Thursday, 25 March 2010

Looking For Gold: SXSW WHY? by F**ked Up

A [SXSW] festival pass can cost almost $800 a person. A band gets either wristbands or $250, which is enough to buy enough gas to get your van maybe 15 hours away from Austin, one way. Most bands are from outside that radius, and are well within the range of losing a shit ton of money by coming. In exchange, sxsw gets access to the best bands in the world, every club in Austin, and sponsorship money from all the coolest companies on earth. One of the more creatively heinous examples of branding I learned about this year was the Green Label Sound record label, which is a branding exercise of Mountain Dew soda. When my friend was offered to do a record with Green Label Sound for many thousands of dollars, I was happy to concede that it was a great deal for his specific band. Then I saw the giant 4 panel billboard for Green Label Sound right next to Stubbs on Red River St. Great for Chromeo, Neon Indian and the two other bands on the advert I forget ("great" in the sincere and non-facetious sense) and realized how maybe it was a bit more of a serious issue than I'd thought. Think of all the bands that had to blow their wallets apart to get to their one sxsw showcase, and all the partiers who had to pay to fly or hitchhike from Greenpoint or Plymouth to get to Austin in order to create the cultural critical mass that allowed Mountain Dew to greenlight a giant billboard in the epicenter of American indie rock. Think of why there is so much free beer and cigarettes and energy drinks at sxsw, and why every year there is even more, and why every year there are a dozen more huge shows presented by even bigger companies than last year. It's because you paid your money to go there and see these ads...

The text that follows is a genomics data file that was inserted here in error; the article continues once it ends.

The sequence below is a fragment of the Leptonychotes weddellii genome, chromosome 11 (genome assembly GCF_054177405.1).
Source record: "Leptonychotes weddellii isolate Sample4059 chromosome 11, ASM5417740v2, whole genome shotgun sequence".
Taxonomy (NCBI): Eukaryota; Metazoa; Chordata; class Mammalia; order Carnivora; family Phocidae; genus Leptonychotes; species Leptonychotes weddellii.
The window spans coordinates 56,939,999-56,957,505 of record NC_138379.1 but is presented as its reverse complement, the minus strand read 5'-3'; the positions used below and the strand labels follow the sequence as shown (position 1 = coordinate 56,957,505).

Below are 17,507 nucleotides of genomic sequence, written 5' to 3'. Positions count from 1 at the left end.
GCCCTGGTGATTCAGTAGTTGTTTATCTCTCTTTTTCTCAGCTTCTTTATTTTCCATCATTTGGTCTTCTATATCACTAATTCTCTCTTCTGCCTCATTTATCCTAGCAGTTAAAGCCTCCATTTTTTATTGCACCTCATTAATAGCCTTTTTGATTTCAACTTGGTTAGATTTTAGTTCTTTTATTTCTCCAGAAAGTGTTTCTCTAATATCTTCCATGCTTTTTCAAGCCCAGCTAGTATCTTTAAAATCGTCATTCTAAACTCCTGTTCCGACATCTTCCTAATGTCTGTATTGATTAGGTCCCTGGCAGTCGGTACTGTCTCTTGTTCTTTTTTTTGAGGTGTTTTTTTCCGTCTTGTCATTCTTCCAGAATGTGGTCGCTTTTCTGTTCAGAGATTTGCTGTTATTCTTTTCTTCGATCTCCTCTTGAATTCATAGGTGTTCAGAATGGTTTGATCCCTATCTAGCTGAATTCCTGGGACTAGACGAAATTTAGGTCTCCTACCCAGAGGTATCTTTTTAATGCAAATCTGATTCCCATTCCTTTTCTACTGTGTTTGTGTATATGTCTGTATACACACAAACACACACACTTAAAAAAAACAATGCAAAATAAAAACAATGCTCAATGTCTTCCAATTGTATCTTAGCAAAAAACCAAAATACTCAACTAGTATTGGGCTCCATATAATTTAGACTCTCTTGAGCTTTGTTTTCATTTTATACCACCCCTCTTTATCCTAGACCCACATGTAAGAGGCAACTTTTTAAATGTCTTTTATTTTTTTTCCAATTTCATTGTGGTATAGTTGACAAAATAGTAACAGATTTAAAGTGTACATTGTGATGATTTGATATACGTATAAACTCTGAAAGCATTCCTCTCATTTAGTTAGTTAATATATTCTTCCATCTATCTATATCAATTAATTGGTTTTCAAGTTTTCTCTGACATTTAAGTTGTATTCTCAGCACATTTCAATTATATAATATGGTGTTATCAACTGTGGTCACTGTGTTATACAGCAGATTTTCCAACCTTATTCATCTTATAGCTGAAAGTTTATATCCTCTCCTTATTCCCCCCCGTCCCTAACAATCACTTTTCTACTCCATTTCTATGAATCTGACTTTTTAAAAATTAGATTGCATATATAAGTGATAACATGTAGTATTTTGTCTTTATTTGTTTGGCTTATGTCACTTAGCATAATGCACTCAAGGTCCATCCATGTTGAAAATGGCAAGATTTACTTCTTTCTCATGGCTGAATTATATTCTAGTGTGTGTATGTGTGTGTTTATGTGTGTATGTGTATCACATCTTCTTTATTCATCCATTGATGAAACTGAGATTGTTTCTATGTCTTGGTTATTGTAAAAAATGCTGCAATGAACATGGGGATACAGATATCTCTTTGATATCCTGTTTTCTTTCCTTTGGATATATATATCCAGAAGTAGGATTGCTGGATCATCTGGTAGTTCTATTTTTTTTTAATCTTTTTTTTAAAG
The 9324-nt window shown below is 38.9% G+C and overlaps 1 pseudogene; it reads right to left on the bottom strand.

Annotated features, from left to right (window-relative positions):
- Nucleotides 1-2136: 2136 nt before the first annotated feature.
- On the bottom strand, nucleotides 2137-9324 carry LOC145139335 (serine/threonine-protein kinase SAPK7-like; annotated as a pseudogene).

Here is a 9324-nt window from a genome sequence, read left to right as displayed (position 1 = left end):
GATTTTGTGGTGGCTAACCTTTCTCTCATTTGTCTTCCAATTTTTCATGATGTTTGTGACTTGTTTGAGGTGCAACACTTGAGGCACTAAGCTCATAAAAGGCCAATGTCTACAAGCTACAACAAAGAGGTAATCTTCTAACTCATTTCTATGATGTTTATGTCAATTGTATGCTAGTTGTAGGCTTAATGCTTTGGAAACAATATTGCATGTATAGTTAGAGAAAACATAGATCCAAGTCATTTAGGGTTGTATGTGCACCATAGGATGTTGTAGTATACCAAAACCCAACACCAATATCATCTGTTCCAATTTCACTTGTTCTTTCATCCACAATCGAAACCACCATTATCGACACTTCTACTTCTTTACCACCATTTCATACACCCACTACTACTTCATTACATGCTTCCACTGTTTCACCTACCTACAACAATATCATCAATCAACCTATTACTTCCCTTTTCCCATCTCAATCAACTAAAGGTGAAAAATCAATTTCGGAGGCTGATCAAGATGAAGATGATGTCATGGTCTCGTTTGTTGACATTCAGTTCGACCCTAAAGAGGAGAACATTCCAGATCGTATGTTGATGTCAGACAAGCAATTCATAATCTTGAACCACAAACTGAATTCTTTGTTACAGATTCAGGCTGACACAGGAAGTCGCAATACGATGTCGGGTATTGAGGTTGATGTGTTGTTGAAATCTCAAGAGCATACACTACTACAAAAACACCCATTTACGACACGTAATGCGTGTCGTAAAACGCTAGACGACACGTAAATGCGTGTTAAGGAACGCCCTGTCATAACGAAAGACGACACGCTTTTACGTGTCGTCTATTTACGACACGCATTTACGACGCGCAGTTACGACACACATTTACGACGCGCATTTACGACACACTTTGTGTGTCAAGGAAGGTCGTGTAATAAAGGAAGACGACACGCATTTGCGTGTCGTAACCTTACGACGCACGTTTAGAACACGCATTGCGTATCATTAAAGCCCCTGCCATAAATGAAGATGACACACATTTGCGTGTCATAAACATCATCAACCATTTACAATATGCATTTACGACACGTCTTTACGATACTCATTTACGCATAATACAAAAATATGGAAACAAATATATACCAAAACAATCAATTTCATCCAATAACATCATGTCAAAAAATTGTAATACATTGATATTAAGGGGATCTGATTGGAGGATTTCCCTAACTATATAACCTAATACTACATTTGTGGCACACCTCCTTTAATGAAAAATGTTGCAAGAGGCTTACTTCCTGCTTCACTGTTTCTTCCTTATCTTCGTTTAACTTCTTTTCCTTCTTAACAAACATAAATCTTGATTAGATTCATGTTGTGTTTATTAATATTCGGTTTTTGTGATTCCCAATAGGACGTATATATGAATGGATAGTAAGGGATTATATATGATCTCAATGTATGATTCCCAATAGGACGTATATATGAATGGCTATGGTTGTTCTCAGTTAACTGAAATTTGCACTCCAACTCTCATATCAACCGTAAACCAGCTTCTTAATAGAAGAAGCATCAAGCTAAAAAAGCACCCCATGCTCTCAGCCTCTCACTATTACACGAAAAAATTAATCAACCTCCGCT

...Sxsw then can be seen as an economic battle ground. Our first time down there in 2007, the biggest buzz was about how sxsw was shutting down unofficial venues left and right, presumably because the money and the buzz created by those shows was flowing away from the festival, rather than towards it. The shows were mostly free, which made them irresistible to music consumers tired of needing to buy expensive passes from sxsw to check out cool bands. This is a pretty good analogy for what then started to happen to the entire industry - it became possible for fans who had spent most of their lives buying CD's (that they knew cost 50 cents to produce but cost $17.99 to buy) to download them on the internet for free, and record labels, who started seeing CD sales plummet, immediately starting trying to shut these sites down. While sxsw quickly learned to lay off the free parties and start using them to their advantage, the record industry has yet to figure out how to profit from "illegal" downloading. This year the focus of the festival was free parties only tangentially related to sxsw. Sxsw knows that it's never going to shut down every free party, so it makes more sense just to let them happen, and use the initiatives of the bands and labels and companies throwing these parties make sxsw as a whole more appealing.

The above are just two choice paragraphs from a brilliant blog post.

Posted via web from seaninsound

1 comment:

icastico said...

$800 dollars. Wow. Wasn't even such a thing when I went back's say 1989...seems like yesterday.

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